July 29, 2019
In our family, we had the Clean Your Plate Club. In hindsight, eating everything on our plate all the time might not have been the best idea from a dietary perspective. Maintaining a healthy weight continues to be a struggle for me to this day. But from a discipline perspective, the lesson of cleaning my plate stuck.
As a kid, I never understood how leaving food on my plate meant that somebody in China was going to go hungry. But I learned the lesson: don’t waste food; don’t take more than you’re going to eat.
There were nights when I didn’t particularly care for what was being served for dinner, but I knew I’d need to eat it. (I didn’t know what a short-order-cook was until I was an adult, even though my mom would often remind us that she wasn’t one.) I also knew I’d have to finish what I took because those were the rules. Everybody might not have left the dinner table happy, but everybody left the table fed.
In business, I know not to waste things. It’s not only irresponsible and sets a bad example for our people, but it’s costly and inefficient. The lesson is simple: Don’t waste.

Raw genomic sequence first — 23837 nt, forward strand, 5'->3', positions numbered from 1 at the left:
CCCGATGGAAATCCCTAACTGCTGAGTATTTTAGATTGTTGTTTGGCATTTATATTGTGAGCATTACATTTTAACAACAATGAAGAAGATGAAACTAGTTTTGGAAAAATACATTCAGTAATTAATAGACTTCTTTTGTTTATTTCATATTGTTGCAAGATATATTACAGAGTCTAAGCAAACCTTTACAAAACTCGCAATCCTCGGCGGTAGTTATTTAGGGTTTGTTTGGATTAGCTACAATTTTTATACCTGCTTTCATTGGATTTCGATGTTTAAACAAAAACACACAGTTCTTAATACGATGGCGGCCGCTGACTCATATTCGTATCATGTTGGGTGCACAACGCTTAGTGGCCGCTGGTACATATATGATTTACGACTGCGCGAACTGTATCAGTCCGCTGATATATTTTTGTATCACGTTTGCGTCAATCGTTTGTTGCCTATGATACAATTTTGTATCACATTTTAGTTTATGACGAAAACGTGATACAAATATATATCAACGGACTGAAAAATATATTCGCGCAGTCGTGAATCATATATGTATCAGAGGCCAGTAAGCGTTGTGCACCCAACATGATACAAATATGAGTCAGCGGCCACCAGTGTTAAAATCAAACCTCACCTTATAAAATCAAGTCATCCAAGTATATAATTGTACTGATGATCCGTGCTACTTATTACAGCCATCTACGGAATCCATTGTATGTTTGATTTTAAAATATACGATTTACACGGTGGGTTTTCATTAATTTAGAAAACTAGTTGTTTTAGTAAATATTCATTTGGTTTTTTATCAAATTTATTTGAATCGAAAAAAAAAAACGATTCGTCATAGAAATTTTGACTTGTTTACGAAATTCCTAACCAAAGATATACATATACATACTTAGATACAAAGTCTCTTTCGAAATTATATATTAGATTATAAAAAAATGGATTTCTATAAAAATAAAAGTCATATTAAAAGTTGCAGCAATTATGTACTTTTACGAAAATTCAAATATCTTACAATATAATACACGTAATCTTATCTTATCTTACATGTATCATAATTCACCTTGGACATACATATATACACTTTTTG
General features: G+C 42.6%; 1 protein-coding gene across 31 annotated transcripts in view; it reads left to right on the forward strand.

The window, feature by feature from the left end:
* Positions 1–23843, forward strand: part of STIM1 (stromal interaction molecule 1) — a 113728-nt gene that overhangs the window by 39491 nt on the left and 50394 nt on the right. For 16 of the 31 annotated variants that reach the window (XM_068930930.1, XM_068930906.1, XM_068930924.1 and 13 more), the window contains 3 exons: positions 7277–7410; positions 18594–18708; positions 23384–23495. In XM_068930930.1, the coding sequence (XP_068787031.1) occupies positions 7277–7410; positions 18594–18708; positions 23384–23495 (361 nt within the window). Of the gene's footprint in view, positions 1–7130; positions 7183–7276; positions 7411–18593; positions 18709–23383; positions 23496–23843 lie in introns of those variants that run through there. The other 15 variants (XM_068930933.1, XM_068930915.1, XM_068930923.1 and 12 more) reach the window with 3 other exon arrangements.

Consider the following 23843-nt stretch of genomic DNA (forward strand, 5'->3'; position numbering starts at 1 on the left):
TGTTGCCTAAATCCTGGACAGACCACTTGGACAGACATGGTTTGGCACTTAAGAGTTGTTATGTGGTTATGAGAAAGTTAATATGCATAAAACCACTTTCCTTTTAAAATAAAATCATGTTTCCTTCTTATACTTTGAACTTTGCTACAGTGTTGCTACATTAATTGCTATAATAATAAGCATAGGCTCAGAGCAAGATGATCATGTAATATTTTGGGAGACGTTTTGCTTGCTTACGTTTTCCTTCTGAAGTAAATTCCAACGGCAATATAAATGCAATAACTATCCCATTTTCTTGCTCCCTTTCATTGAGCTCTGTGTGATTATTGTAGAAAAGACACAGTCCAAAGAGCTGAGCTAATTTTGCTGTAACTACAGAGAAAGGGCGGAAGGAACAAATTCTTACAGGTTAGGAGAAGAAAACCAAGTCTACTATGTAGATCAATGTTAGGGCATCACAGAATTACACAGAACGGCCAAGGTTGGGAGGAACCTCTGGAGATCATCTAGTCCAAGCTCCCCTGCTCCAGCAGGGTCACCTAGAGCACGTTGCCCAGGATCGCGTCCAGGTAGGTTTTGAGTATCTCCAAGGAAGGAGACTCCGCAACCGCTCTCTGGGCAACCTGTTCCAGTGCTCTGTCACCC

At the dinner table you could see if food was left on your plate. It’s not so easy in business where some of the things being wasted are intangible.
In business, not wasting things includes not wasting people’s time by showing up late for appointments. It means showing up on time and prepared. It also means not scheduling unnecessary meetings where wasted time is multiplied by the number of people in the meeting.
As it turns out, some people have made a career out of this concept. They call it Lean Six Sigma. I’m thinking about starting my own management concept and calling it Clean Your Plate Management.
In our family, everyone had a job to do at dinner time, and while none of these jobs were glamorous, they were all necessary. Set the table, clear the table, wash the dishes, sweep the floor, take out the garbage. We did the jobs whether we liked them or not—because they were all necessary, and because that’s what was expected of us.
Later in life, I realized that those jobs taught me some valuable life lessons—take responsibility for your work; things go better when we work as a team; whining doesn’t make the job any easier or any faster.
It’s no different in business. Some jobs just are not fun to do, but they need to be done anyway. Some are boring or may seem beneath us because of our education or the title we happen to hold. In these cases, what we sometimes really need to make the job go better is a second helping of humility.
Perhaps the most important lesson those dinner time jobs taught us was that our job was to serve, not to be served. And there are significant rewards in that, even if we didn’t realize them at the time.